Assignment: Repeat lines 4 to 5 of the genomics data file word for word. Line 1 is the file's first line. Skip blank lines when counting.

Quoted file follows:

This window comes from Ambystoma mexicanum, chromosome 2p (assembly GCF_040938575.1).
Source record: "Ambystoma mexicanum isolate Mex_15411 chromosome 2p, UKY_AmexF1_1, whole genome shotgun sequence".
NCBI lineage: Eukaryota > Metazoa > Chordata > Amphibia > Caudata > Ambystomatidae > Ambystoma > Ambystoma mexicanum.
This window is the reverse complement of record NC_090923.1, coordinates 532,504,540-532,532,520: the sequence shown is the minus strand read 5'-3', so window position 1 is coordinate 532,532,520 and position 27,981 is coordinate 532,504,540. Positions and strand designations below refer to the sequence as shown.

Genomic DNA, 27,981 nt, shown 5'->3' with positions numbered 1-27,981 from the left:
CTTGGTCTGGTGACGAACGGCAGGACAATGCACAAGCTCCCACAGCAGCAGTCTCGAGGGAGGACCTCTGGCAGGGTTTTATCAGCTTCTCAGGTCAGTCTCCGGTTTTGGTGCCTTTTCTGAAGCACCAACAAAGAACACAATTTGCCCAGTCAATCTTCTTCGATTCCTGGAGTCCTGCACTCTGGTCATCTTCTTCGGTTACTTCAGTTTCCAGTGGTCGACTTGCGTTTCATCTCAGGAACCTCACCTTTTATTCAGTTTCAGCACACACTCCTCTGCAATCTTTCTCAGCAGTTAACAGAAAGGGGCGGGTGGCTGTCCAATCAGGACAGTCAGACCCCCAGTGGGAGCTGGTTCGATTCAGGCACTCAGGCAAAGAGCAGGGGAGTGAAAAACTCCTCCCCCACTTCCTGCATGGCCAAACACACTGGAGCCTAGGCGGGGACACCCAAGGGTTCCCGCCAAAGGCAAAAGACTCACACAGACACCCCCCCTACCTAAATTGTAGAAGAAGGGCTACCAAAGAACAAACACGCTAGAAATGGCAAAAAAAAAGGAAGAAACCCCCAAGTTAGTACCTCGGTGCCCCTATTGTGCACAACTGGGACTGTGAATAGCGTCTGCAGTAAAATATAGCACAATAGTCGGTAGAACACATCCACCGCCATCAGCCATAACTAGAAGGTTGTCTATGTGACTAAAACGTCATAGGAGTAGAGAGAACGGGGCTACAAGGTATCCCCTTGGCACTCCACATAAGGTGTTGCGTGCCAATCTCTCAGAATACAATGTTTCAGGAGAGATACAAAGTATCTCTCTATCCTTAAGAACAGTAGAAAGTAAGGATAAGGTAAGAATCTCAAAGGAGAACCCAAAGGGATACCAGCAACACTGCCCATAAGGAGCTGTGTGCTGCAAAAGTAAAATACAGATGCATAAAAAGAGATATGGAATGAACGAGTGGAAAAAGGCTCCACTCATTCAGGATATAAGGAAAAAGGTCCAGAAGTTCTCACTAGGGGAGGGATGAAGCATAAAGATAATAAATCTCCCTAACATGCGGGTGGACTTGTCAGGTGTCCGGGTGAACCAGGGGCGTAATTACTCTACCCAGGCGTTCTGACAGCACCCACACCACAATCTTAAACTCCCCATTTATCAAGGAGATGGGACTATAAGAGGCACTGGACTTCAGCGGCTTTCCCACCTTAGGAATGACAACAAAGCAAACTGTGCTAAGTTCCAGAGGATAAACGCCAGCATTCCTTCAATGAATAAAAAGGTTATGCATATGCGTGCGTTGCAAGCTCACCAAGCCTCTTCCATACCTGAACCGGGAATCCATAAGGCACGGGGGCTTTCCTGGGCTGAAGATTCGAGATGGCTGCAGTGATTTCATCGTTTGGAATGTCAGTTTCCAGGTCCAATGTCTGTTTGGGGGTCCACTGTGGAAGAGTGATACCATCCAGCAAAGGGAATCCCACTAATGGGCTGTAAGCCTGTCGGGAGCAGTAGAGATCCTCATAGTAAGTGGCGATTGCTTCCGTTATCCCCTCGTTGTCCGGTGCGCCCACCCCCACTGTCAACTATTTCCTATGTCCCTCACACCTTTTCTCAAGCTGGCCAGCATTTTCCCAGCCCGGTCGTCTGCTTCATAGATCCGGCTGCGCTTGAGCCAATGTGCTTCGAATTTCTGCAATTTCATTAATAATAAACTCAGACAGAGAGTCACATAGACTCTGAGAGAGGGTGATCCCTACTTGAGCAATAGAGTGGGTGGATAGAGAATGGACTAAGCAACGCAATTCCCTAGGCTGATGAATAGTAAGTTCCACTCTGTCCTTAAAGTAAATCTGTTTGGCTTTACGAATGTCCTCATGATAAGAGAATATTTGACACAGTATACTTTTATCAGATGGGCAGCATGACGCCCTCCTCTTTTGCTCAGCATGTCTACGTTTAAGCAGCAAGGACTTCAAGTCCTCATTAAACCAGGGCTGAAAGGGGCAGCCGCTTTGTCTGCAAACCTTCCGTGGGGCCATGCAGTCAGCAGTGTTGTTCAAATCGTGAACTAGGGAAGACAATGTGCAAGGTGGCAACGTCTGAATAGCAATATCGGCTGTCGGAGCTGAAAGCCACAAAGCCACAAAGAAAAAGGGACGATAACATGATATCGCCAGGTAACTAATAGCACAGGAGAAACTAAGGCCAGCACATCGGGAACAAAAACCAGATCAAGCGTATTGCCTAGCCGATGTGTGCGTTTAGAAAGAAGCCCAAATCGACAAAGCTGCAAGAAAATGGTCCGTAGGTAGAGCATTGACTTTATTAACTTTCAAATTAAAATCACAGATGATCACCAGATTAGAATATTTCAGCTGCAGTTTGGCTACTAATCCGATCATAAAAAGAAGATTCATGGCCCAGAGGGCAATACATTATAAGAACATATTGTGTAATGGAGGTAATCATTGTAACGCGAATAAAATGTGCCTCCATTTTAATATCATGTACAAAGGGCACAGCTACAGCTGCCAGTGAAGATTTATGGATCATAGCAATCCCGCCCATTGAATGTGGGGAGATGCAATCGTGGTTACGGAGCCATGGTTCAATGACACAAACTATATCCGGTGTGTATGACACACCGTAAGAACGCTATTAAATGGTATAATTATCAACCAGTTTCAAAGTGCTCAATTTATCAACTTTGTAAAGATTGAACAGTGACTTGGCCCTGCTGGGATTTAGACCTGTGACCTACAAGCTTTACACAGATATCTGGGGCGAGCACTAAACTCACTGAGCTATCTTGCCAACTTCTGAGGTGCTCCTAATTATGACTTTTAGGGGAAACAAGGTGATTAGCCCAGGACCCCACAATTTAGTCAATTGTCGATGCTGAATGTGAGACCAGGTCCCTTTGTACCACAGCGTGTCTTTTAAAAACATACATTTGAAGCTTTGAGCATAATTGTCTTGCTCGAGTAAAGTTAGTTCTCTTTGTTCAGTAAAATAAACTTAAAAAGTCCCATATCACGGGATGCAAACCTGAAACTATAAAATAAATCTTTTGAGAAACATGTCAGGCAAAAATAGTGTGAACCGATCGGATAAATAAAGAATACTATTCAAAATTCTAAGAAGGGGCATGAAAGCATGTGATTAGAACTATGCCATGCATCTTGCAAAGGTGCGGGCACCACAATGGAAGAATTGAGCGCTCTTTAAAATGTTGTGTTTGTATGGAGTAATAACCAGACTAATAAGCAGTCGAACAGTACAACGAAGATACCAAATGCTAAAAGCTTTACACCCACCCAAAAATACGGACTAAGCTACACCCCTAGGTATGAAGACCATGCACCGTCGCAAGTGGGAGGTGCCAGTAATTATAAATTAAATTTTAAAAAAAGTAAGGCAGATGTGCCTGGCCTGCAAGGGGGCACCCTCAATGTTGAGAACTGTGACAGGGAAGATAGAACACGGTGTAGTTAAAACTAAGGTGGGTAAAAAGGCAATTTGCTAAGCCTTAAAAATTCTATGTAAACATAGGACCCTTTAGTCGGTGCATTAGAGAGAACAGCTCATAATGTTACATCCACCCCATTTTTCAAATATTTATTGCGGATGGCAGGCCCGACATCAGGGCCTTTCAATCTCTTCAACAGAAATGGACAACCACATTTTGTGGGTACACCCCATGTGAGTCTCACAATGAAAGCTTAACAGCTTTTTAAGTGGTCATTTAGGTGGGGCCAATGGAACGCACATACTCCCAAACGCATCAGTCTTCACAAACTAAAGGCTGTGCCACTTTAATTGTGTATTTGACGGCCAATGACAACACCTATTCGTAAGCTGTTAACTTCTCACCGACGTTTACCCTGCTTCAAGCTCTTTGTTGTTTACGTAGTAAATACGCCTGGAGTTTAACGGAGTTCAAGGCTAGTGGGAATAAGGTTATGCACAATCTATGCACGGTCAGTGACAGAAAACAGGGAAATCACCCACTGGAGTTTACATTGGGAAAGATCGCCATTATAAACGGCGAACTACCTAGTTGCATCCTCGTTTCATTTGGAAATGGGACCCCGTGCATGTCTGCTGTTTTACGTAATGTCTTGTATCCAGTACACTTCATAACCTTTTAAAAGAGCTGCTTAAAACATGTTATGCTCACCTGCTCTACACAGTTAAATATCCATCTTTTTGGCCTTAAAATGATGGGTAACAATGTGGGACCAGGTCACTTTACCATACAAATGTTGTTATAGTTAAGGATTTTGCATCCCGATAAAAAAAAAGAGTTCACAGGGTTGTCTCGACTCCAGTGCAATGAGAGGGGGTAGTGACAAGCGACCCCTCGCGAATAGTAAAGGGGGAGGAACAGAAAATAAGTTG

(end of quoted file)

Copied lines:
This window is the reverse complement of record NC_090923.1, coordinates 532,504,540-532,532,520: the sequence shown is the minus strand read 5'-3', so window position 1 is coordinate 532,532,520 and position 27,981 is coordinate 532,504,540. Positions and strand designations below refer to the sequence as shown.

Genomic DNA, 27,981 nt, shown 5'->3' with positions numbered 1-27,981 from the left: